Preheat oven to 425°F. Wrap garlic cloves tightly in foil. Cut zucchini into 1/4-inch-thick slices and season with salt and pepper. Put foil-wrapped garlic and zucchini on a baking sheet and roast in middle of oven until garlic is tender and zucchini is pale golden, about 15 minutes. Unwrap garlic and cool. Have ready a bowl of ice water. In a saucepan of boiling water blanch basil and parsley 10 seconds and drain in a sieve. Refresh herbs in ice water to stop cooking and drain in sieve. Sauce ingredients may be prepared up to this point 1 day ahead and kept separately, covered and chilled. In a blender blend garlic, zucchini, herbs, water, and lemon juice until smooth, about 1 minute, and season with salt and pepper. Makes about 3/4 cup. Gourmet September 1997
Basil Ice Cream!  (www.marquita.com)


1 cup milk, divided
1/2 cup loosely packed fresh basil leaves
1 cups whipping cream (8 ounces, one half pint)
1/2 cup sugar, divided
3 large or 4 small egg yolks
Garnish: fresh basil sprigs


COOK 1/2 cup milk in a heavy saucepan over low heat until bubbly. Stir in basil leaves, and remove from heat. Cover and let stand at room temperature 20 minutes.PROCESS basil mixture in a blender until smooth, stopping to scrape down sides. Pour mixture through a wire-mesh strainer into a bowl, discarding solids. Set aside.COOK remaining 1/2 cup milk, whipping cream, and 1/4 cup sugar in saucepan over medium heat, stirring often, just until mixture is bubbly. Remove from heat.BEAT egg yolks and remaining 1/4 cup sugar at medium speed with an electric mixer until thick and pale. Gradually stir about one-fourth of hot milk mixture into yolks; add to remaining hot mixture, stirring constantly. Stir in basil mixture and cook over medium heat, stirring constantly, 6 minutes or until mixture thickens and coats a spoon. Cover and chill 4 hours.POUR chilled mixture into ice cream maker of choice and follow their directions. Serve in frozen lemon shells, and garnish, if desired. This recipe can easily be doubled or quadrupled for larger ice cream makers/crowds.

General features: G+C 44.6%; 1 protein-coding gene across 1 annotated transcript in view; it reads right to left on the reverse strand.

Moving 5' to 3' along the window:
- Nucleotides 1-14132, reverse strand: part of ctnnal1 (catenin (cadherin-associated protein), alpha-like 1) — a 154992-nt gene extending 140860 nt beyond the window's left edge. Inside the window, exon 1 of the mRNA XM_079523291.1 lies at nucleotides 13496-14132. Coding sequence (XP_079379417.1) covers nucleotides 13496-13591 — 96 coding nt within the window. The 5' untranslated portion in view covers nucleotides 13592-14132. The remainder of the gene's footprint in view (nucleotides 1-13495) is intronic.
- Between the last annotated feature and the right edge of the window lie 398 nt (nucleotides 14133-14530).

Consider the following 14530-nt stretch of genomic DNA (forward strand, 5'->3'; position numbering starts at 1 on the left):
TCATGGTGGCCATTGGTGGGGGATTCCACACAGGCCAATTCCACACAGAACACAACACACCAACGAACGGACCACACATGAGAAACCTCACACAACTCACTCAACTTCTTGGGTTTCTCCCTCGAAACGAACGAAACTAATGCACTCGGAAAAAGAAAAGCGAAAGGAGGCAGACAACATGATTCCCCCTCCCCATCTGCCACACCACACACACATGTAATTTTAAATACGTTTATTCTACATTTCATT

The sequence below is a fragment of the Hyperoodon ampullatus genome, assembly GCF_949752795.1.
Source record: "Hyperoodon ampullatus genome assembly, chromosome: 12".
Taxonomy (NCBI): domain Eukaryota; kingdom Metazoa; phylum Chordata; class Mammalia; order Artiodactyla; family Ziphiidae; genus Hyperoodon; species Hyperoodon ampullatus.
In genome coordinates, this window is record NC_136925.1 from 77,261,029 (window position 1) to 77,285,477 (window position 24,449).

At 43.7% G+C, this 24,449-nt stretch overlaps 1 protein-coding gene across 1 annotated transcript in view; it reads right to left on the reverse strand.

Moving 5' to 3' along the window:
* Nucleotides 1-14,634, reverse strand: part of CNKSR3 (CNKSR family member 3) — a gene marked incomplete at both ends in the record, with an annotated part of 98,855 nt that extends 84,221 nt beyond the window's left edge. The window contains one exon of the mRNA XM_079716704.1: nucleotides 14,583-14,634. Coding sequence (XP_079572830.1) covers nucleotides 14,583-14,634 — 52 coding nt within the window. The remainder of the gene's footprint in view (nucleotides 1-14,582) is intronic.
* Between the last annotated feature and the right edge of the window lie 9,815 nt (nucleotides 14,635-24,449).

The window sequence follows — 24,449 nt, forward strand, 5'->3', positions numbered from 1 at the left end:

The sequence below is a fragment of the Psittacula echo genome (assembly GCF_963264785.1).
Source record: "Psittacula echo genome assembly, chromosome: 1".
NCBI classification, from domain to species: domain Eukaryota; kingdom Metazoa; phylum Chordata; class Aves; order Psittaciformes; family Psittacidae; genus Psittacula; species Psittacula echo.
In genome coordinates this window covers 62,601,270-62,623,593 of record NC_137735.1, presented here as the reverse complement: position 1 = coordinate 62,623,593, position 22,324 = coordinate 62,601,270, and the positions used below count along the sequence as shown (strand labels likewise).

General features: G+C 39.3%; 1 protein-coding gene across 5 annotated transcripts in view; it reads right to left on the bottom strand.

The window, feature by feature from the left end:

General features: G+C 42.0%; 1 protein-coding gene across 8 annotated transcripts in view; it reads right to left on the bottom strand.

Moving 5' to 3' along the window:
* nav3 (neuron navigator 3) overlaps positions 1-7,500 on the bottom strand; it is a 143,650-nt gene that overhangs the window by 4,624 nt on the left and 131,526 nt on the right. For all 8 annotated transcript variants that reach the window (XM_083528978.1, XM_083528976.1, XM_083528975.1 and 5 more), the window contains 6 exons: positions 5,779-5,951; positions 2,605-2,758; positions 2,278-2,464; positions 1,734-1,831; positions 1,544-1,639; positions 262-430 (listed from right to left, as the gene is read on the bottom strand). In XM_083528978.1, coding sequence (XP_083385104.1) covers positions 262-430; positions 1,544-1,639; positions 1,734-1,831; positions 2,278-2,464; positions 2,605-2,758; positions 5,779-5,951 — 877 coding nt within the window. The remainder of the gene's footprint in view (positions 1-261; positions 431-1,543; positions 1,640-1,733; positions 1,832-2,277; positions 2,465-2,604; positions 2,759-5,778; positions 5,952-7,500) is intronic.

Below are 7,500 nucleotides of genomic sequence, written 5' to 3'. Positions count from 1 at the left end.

Real Basil Cheesecake from the Madison Herb Society Cookbook


2 large eggs
1 cup sour cream
3/4 cup sugar
1 cup basil leaves, destemmed
2 Tablespoons cornstarch
2 Tablespoons lemon juice
1 teaspoon vanilla
2 pounds cream cheese, at room temperature
2 Tablespoons butter, softened
1 cup crushed graham crackers or vanilla wafers


Preheat oven to 450 degrees. In food processor or mixer, lightly beat eggs. Add sour cream, sugar, basil, cornstarch, lemon juice, and vanilla. Process until smooth. Add cream cheese, 1/2 pound at a time, and process to incorporate. Spread softened butter on bottom and halfway up sides of a 9- or 10-inch springform pan. Cover buttered area with cookie crumbs, pressing to be sure they stick. Pour in cheesecake batter and bake 35-40 minutes or until a toothpick inserted in the center comes out clean. Run a knife around edges of cake as soon as it comes out of oven. Cool on wire rack 5 minutes then remove the side of pan. Finish cooling. Cut with dental floss into thin wedges. Ten servings.
Zucchini with Basil and Pecorino Romano Cheese from Verdura by Viana La Place


1 1/2 pounds firm zucchini
4 Tablespoons extra-virgin olive oil

3 garlic cloves, peeled and chopped
Salt and Pepper to taste
3 Tablespoons freshly grated imported
Pecorino Romano cheese
10 basil leaves


Wash the zucchini well. Trim the zucchini and slice into thin coins. Place olive oil in a large saute pan and turn the heat to high. Add the zucchini and toss in the oil until it is lightly golden in spots but still crisp, about 4 minutes. Turn the heat to medium low, add the garlic and S & P to taste. Cook until the zucchini is tender but still has a trace of crispness. Transfer the zucchini to a serving platter. Sprinkle the grated Pecorino Romano cheese over the zucchini. Tear the basil leaves into fragments and scatter them over the top.